Left To Do: It'll be really interesting to see what happens in the mid-mountain stages, whether Boasson Hagen can try something, or at least stay with Hushovd during the inevitable attack. And what would be better for ratings than a Norwegian-on-Norwegian points brawl? My hunch is, not this year. Hushovd's climbing efforts, while narrowly targeted, are a proven commodity, while Boasson Hagen might be pretty gassed on those harder days. And there won't be enough sprint day points to bridge the gap.

4. Alessandro Petacchi, Lampre

Points: 88

How's He Done? Oh, just bagged two stage wins and proved to the world that he's back and as good as ever at age 36. For the best summation of Petacchi's status, see Irish Peloton's excellent post.

Left To Do: If Hushovd doesn't go on a mid-mountain points rampage and Petacchi makes it over the mountains intact, Ale-Jet is probably the biggest threat to Hushovd, trailing by a mere 14 points. Or about three bunch sprints' worth... if things go well, which they didn't today. Still, Petacchi's campaign is more plausible and easier to predict... which is why Petacchi's presence virtually guarantees that Hushovd will make a move in the mid-mountains again. He has to.

5. Gerald Ciolek, Milram

Points: 49

How's He Done? I was in the woods this past weekend, so don't ask me why Ciolek finished 188th in Brussels. The dog incident? Regardless, that missed chance is all that stands between him and a seriously strong start to his Tour. He was second-fastest today -- behind Cavendish, so that's saying something. Even more impressive might be that 22nd in Arenberg, where he led home the Armstrong group. The boy can get over a lot of terrain and still launch a sprint.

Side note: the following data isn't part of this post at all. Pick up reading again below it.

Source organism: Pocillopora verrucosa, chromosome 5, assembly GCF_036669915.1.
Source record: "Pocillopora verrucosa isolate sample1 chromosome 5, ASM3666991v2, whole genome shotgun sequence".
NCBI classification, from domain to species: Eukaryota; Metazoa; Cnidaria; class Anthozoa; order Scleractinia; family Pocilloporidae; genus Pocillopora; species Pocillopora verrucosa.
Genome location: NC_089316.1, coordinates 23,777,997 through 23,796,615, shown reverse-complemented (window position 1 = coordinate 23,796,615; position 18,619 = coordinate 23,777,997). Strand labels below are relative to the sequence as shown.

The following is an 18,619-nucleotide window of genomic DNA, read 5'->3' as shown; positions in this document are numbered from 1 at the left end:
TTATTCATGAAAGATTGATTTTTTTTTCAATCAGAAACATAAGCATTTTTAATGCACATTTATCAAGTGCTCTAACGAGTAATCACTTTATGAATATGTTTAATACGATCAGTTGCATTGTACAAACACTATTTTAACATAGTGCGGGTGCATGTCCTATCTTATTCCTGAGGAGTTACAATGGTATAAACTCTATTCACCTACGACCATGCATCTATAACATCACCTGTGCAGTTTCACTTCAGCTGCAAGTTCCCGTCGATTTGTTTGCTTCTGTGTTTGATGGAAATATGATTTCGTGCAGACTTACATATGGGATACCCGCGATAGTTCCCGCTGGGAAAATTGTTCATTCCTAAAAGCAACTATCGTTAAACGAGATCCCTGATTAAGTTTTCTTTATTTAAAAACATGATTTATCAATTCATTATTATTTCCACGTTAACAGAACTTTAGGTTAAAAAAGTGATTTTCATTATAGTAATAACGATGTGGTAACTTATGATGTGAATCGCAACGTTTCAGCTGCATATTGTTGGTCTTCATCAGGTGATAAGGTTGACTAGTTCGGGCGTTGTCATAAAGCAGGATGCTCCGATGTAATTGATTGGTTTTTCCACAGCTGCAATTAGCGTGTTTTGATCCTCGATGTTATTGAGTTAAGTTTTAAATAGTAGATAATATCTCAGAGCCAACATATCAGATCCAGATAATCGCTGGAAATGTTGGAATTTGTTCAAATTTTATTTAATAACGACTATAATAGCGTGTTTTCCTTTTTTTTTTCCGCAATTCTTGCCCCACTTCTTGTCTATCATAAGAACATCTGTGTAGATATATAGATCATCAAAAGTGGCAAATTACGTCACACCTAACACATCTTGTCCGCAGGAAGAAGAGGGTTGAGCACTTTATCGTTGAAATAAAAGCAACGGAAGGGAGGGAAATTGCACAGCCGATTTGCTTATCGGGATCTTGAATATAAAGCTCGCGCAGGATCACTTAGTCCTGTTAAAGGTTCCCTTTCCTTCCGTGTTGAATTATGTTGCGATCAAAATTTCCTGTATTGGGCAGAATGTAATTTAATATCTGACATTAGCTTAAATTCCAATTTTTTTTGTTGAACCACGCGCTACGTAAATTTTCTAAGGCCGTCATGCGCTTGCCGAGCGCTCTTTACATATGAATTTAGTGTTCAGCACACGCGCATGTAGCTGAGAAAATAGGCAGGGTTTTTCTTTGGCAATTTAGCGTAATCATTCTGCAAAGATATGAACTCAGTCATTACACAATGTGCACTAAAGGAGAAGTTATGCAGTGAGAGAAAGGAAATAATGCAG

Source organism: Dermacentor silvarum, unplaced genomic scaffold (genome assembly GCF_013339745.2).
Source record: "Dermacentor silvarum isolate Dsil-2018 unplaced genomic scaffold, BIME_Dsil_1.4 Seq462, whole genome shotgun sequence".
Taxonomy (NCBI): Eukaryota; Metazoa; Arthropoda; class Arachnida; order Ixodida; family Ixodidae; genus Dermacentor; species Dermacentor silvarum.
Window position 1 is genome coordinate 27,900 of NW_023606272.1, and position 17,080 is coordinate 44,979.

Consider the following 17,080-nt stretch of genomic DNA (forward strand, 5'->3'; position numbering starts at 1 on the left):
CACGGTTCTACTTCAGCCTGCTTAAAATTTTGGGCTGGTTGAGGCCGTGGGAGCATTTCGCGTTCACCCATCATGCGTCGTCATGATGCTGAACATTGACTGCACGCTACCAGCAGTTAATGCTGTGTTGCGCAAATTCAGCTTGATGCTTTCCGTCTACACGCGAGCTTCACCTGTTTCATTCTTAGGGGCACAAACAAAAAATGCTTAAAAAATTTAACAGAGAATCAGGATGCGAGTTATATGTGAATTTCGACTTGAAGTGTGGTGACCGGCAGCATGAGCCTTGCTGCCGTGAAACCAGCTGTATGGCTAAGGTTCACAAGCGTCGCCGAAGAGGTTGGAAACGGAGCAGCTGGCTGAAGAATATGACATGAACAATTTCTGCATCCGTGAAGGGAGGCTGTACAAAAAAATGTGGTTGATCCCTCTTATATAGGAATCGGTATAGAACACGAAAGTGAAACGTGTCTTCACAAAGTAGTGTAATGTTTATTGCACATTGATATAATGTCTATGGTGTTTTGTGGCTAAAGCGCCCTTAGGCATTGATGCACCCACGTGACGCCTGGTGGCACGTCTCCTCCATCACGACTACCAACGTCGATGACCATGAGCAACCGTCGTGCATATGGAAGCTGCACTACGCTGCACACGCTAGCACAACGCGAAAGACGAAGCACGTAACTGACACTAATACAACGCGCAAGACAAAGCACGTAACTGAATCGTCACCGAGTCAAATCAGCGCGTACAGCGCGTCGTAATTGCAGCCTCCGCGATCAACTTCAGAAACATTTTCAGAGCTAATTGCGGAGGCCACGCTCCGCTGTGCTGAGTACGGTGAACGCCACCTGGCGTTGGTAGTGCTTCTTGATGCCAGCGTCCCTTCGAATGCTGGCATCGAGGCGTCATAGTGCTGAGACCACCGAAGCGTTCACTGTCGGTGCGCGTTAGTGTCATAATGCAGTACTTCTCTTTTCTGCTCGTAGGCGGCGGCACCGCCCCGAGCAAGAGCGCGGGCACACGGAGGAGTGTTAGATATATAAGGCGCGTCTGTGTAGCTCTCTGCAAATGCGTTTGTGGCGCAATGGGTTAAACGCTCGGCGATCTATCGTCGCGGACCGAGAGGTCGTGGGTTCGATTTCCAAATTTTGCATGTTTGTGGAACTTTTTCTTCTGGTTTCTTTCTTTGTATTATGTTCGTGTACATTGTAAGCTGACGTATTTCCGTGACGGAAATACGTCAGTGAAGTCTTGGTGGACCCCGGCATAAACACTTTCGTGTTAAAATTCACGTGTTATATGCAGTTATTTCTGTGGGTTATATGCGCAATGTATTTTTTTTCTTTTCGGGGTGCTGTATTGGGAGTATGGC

Left To Do: Same dilemma as everyone else -- where do the points come from? He can make up some ground in the bunch gallops, but Ciolek's ability to get to the front is spotty, and the points comp punishes inconsistency with extreme prejudice. So for Ciolek to move up, he has to have no bad days, keep winding up that sprint, and go hunting for additional points outside the bunch sprints. Tall order. Frankly, if I were the God of Cycling, Erik Zabel would be tutoring Ciolek instead of Cavendish, and the results would be something to see.

6. Robbie McEwen, Team Katusha

Points: 81

How's He Done? Great, two 4ths and a 7th. The usual McEwen, doesn't miss a trick.

Left To Do: Win a stage? I'm not seeing any route into green for the plucky Aussie. He barely outsprints Hushovd in the bunches and he's dead to rights everywhere else. Great guy, cyclist, etc., but this is a ride for a good payday, not green glory.